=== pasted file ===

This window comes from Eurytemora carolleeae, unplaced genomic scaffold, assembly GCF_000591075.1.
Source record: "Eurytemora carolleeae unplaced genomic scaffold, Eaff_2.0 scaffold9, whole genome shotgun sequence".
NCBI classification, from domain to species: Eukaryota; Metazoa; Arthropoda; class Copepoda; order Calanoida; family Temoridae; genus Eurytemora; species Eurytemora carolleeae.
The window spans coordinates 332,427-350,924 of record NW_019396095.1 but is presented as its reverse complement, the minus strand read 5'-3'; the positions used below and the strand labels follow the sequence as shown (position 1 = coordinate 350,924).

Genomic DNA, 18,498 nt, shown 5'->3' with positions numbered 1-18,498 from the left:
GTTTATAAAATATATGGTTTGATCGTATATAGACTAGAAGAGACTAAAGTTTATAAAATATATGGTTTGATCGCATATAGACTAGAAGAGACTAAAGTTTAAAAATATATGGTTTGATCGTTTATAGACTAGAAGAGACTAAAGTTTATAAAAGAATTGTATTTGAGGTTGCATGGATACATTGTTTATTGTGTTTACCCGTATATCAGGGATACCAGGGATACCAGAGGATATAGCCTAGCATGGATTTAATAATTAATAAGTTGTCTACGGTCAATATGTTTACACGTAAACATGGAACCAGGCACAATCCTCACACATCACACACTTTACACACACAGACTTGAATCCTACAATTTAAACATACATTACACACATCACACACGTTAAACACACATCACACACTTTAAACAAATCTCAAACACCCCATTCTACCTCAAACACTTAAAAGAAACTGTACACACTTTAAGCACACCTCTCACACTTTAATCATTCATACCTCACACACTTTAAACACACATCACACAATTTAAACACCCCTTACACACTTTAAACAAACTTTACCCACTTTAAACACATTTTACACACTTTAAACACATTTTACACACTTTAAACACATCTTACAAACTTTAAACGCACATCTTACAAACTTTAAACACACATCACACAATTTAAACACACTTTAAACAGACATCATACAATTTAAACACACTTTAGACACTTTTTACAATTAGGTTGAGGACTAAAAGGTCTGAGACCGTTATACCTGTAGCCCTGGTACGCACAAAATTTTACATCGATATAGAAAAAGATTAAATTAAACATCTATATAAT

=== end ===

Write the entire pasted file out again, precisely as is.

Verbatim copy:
This window comes from Eurytemora carolleeae, unplaced genomic scaffold, assembly GCF_000591075.1.
Source record: "Eurytemora carolleeae unplaced genomic scaffold, Eaff_2.0 scaffold9, whole genome shotgun sequence".
NCBI classification, from domain to species: Eukaryota; Metazoa; Arthropoda; class Copepoda; order Calanoida; family Temoridae; genus Eurytemora; species Eurytemora carolleeae.
The window spans coordinates 332,427-350,924 of record NW_019396095.1 but is presented as its reverse complement, the minus strand read 5'-3'; the positions used below and the strand labels follow the sequence as shown (position 1 = coordinate 350,924).

Genomic DNA, 18,498 nt, shown 5'->3' with positions numbered 1-18,498 from the left:
GTTTATAAAATATATGGTTTGATCGTATATAGACTAGAAGAGACTAAAGTTTATAAAATATATGGTTTGATCGCATATAGACTAGAAGAGACTAAAGTTTAAAAATATATGGTTTGATCGTTTATAGACTAGAAGAGACTAAAGTTTATAAAAGAATTGTATTTGAGGTTGCATGGATACATTGTTTATTGTGTTTACCCGTATATCAGGGATACCAGGGATACCAGAGGATATAGCCTAGCATGGATTTAATAATTAATAAGTTGTCTACGGTCAATATGTTTACACGTAAACATGGAACCAGGCACAATCCTCACACATCACACACTTTACACACACAGACTTGAATCCTACAATTTAAACATACATTACACACATCACACACGTTAAACACACATCACACACTTTAAACAAATCTCAAACACCCCATTCTACCTCAAACACTTAAAAGAAACTGTACACACTTTAAGCACACCTCTCACACTTTAATCATTCATACCTCACACACTTTAAACACACATCACACAATTTAAACACCCCTTACACACTTTAAACAAACTTTACCCACTTTAAACACATTTTACACACTTTAAACACATTTTACACACTTTAAACACATCTTACAAACTTTAAACGCACATCTTACAAACTTTAAACACACATCACACAATTTAAACACACTTTAAACAGACATCATACAATTTAAACACACTTTAGACACTTTTTACAATTAGGTTGAGGACTAAAAGGTCTGAGACCGTTATACCTGTAGCCCTGGTACGCACAAAATTTTACATCGATATAGAAAAAGATTAAATTAAACATCTATATAAT